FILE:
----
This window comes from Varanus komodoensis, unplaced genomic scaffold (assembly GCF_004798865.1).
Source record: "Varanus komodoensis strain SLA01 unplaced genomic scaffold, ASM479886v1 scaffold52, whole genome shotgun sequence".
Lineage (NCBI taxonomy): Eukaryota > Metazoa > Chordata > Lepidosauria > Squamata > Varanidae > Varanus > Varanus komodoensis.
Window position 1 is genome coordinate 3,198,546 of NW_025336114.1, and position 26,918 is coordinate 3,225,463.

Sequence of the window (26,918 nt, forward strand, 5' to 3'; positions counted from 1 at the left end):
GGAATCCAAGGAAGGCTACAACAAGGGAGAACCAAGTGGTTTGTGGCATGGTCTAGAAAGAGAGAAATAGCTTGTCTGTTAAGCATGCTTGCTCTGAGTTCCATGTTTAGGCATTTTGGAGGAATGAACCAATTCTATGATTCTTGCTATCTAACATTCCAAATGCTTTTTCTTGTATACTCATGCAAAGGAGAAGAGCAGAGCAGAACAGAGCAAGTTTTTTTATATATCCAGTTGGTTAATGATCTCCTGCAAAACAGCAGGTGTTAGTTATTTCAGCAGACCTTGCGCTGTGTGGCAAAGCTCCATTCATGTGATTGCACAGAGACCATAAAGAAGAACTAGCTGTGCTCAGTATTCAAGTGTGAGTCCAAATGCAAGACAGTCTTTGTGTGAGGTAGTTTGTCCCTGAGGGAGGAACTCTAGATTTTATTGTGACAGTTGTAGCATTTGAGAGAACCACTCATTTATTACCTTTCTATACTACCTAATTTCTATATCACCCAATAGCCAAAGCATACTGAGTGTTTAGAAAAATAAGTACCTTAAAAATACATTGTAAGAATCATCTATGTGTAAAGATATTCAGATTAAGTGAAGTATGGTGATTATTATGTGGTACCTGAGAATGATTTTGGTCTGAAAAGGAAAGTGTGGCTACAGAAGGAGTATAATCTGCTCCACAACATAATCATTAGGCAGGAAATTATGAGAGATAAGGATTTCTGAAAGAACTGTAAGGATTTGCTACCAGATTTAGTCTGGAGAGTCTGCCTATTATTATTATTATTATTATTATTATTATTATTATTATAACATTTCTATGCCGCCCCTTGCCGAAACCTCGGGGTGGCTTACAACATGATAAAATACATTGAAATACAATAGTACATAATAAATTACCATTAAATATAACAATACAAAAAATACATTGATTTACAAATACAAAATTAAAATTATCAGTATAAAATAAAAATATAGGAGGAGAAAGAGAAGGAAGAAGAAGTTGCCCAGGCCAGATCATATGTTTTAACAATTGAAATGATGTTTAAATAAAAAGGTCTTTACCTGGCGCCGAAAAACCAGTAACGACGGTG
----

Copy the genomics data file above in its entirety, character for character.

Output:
This window comes from Varanus komodoensis, unplaced genomic scaffold (assembly GCF_004798865.1).
Source record: "Varanus komodoensis strain SLA01 unplaced genomic scaffold, ASM479886v1 scaffold52, whole genome shotgun sequence".
Lineage (NCBI taxonomy): Eukaryota > Metazoa > Chordata > Lepidosauria > Squamata > Varanidae > Varanus > Varanus komodoensis.
Window position 1 is genome coordinate 3,198,546 of NW_025336114.1, and position 26,918 is coordinate 3,225,463.

Sequence of the window (26,918 nt, forward strand, 5' to 3'; positions counted from 1 at the left end):
GGAATCCAAGGAAGGCTACAACAAGGGAGAACCAAGTGGTTTGTGGCATGGTCTAGAAAGAGAGAAATAGCTTGTCTGTTAAGCATGCTTGCTCTGAGTTCCATGTTTAGGCATTTTGGAGGAATGAACCAATTCTATGATTCTTGCTATCTAACATTCCAAATGCTTTTTCTTGTATACTCATGCAAAGGAGAAGAGCAGAGCAGAACAGAGCAAGTTTTTTTATATATCCAGTTGGTTAATGATCTCCTGCAAAACAGCAGGTGTTAGTTATTTCAGCAGACCTTGCGCTGTGTGGCAAAGCTCCATTCATGTGATTGCACAGAGACCATAAAGAAGAACTAGCTGTGCTCAGTATTCAAGTGTGAGTCCAAATGCAAGACAGTCTTTGTGTGAGGTAGTTTGTCCCTGAGGGAGGAACTCTAGATTTTATTGTGACAGTTGTAGCATTTGAGAGAACCACTCATTTATTACCTTTCTATACTACCTAATTTCTATATCACCCAATAGCCAAAGCATACTGAGTGTTTAGAAAAATAAGTACCTTAAAAATACATTGTAAGAATCATCTATGTGTAAAGATATTCAGATTAAGTGAAGTATGGTGATTATTATGTGGTACCTGAGAATGATTTTGGTCTGAAAAGGAAAGTGTGGCTACAGAAGGAGTATAATCTGCTCCACAACATAATCATTAGGCAGGAAATTATGAGAGATAAGGATTTCTGAAAGAACTGTAAGGATTTGCTACCAGATTTAGTCTGGAGAGTCTGCCTATTATTATTATTATTATTATTATTATTATTATTATTATAACATTTCTATGCCGCCCCTTGCCGAAACCTCGGGGTGGCTTACAACATGATAAAATACATTGAAATACAATAGTACATAATAAATTACCATTAAATATAACAATACAAAAAATACATTGATTTACAAATACAAAATTAAAATTATCAGTATAAAATAAAAATATAGGAGGAGAAAGAGAAGGAAGAAGAAGTTGCCCAGGCCAGATCATATGTTTTAACAATTGAAATGATGTTTAAATAAAAAGGTCTTTACCTGGCGCCGAAAAACCAGTAACGACGGTG